The fact that some banks will not foreclose on the developers is purely a financial decision, as the taxes owed on those properties are very high. You can refer to the delinquent tax list. You are right the city will probably end up owning those lots, unless they can find a developer that is willing to take it off their hands for
a bargain price, they will be stuck with it.

If the city was in a better financial position, it would be ok. Under the present circumstances it may be the last nail in the coffin called Junction City.
QQQ

Denver, CO

#28 Jan 19, 2010
I think Fort Development still owns Olivia Farms. I checked with the Corporation Commission and Fort Development is required to report owners of 5% or more.
It appears from the Corporation Commission information and a little Google research that some Fat Cats are the major investors in Fort Development.
I believe that Olivia Farms is financed by University Bank in Lawrence. The President and his brother a Bank Board member appear to be investors. The Sutherland Lumber Company in Kansas City. Penny Concrete owners and the Fritzel Development out of Lawrence. A Banker that owns a Bank in Lansing Kansas.
The citizens of Junction City need to get involved and find the truth. It is our money!
Newby

Junction City, KS

#29 Jan 20, 2010
QQQ wrote:
<quoted text>
I think many of the Banks will step in and foreclose. If the Banks forclose they will probably pay the special assessments and taxes.
I know of one Bank that is not foreclosing because it does not want to be liable for the taxes and special assessments. Those lots will go to the sheriffs sale.
The lots with really high special assessments may not get any bidders at the sheriff sale and they will come back to the City.
The Federal Government is not paying the special assessments and taxes on Deer Creek.
If you talk to your banker, I predicate that he will tell you that banks do not pay taxes on foreclosed lots. It represents sending good money after bad and also puts the bank into the status of an investor/developer in the unmarketable lots. Banks are lenders and not land speculators. The additional investment of the bank's money also would be unsecured, assuming that the money owed against the lots already is more than their worth.
QQQ

United States

#30 Jan 20, 2010
Newby wrote:
<quoted text>If you talk to your banker, I predicate that he will tell you that banks do not pay taxes on foreclosed lots. It represents sending good money after bad and also puts the bank into the status of an investor/developer in the unmarketable lots. Banks are lenders and not land speculators. The additional investment of the bank's money also would be unsecured, assuming that the money owed against the lots already is more than their worth.
You may be right I dont know for sure. I hope for Junction City taxpayers that the specials and taxes get paid. Right now there is about $4,000,000 in unpaid taxes for 2010 on lots. That extrapolates out to $80 Million Dollars over 20 years. That is about $10,000 per household in Junction City.
JCer

Gardner, KS

#31 Jan 20, 2010
After listening to discussions from the last commission meeting, something doesn't smell right concerning some developments. Promises made?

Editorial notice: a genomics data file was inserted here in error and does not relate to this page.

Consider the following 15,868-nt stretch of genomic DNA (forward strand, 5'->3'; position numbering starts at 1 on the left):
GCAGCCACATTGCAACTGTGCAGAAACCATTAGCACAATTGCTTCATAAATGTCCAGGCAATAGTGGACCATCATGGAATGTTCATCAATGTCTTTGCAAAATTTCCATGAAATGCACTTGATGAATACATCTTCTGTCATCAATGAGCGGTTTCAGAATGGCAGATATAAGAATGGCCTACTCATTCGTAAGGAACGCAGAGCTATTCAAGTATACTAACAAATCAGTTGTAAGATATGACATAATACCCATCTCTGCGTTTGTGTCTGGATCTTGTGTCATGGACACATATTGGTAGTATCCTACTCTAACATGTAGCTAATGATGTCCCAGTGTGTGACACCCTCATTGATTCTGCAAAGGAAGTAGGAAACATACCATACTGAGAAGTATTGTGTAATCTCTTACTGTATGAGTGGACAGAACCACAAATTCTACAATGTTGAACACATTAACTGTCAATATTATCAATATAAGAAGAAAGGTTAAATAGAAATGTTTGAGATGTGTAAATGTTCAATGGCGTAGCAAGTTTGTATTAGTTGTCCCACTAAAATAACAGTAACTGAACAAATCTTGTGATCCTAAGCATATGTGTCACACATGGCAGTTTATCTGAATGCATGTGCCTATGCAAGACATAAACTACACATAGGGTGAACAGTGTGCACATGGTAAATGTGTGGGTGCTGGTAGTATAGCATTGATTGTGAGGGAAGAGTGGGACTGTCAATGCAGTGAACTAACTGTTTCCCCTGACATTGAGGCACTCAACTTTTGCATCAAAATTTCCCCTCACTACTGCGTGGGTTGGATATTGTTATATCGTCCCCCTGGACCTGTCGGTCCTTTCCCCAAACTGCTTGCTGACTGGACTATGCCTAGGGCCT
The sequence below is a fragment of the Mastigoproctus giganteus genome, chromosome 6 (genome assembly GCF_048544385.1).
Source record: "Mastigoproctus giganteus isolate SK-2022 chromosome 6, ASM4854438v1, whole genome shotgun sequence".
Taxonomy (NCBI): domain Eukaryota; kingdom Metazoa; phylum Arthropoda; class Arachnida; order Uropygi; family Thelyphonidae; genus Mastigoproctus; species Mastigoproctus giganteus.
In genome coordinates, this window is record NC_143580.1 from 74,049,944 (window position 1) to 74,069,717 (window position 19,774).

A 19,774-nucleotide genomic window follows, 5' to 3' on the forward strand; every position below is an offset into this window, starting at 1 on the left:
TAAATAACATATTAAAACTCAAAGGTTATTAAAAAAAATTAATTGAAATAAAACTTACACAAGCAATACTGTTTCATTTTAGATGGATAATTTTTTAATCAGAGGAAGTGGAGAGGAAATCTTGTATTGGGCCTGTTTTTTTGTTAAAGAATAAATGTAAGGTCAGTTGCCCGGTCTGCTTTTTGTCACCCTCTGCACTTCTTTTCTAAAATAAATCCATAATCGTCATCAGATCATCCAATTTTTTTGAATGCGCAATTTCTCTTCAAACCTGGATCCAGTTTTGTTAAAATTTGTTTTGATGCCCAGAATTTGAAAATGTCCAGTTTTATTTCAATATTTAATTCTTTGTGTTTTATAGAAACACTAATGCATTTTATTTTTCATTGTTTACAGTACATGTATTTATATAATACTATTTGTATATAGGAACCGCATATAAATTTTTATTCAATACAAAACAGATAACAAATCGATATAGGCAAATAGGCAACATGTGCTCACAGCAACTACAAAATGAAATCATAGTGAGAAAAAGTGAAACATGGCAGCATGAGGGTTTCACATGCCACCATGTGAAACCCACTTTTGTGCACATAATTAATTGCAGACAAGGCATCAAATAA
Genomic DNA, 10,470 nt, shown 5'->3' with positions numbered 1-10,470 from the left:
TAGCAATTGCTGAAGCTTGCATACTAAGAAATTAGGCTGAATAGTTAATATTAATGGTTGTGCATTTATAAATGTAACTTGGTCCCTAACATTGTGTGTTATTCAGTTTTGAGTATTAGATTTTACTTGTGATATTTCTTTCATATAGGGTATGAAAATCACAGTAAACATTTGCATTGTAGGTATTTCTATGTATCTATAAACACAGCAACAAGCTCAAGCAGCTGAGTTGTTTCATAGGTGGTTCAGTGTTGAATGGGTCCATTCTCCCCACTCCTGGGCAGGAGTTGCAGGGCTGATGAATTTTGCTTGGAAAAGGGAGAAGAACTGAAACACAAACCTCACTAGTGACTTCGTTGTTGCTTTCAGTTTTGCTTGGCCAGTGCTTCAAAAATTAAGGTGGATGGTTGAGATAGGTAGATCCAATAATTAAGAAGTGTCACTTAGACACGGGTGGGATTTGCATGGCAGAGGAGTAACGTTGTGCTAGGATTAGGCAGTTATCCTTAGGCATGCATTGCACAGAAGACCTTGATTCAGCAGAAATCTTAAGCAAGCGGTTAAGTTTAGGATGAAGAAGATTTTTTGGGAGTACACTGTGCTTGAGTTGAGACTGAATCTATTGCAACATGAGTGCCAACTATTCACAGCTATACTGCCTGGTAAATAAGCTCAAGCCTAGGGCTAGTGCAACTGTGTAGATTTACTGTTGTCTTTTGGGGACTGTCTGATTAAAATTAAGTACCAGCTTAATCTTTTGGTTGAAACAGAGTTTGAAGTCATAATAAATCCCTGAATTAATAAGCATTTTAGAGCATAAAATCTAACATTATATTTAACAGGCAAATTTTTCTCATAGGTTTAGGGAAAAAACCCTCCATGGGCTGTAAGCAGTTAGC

concerned

Wichita, KS

#32 Jan 20, 2010
What doesn't smell right is a HUGE conflict of interest.

One commisioner working to profit from a new city street while bashing his competion. It is not right to be speaking on any city projects that benifit yourself. It is not right to speak out against a competitor while holding public office.

Someone at the state needs to look into this! The elected official seems more concerned about protecting his for profit developments than protecting the people.
QQQ

Denver, CO

#33 Jan 21, 2010
Olivia Farms Building Permits should be revoked for not paying taxes!!! JC Law

SECTION 500.060: PERMITS
Permits for the erection, alternation or enlargement of any building may be issued by the City
Manager or his/her representative, provided that the applicant first signs, upon a form provided by the
City Manager or his designated representative, a document acknowledging that the applicant is
current in his payments of all property taxes and assessments on all properties owned by the applicant
within the corporate limits of the City of Junction City. If it is subsequently determined that the
foresaid acknowledged document is false, said applicant's permit shall be immediately revoked and a
stop work order shall be issued until the deficient property taxes and/or deficient special assessments
are satisfied. Such revocation and stop work order shall be in addition to any criminal or civil penalty
authorized by State law or municipal ordinance. The person issuing said permit may require that there
first be filed by the applicant therefore a plat in duplicate drawn to scale and in such form as may be
prescribed by the City Manager correctly showing the location and actual dimensions of the lot to be
occupied, the dimensions and location on the lot of the building to be erected, altered or enlarged. A
true statement, in writing, signed by the applicant, must be submitted showing the use for which such
building is arranged, intended or designed and furnishing such other information as the City Manager
may require for the enforcement of the provisions of this Section. Any failure to comply with the
provisions of this Section or any other ordinance shall be good cause for the revocation of any such
building permit by the Governing Body. A record of such applications and plats shall be kept in the
office of the Fire Department/Inspection Department.(R.O. 1956; CC 1965 §17-214; Ord. No. G-985
§§1&#9472;2, 9-6-05; Ord. No. G-1032 §1, 9-18-07)
Newby

Junction City, KS

#34 Jan 21, 2010
Misconceptions wrote:
To: you will never get it
and
Newby
For the sake of disclosure you needed to add:
If vacant property (land) owners owe taxes for more than three (3) years and Home owners owe taxes for more than two (2) years the city/county takes action to sell the properties to recover the taxes owed.
It does not matter if the developer ever sold the land or not. The current owner of the property is liable for the taxes.
Either 3 years or 2 years, if taxes are not paid the city/county takes over.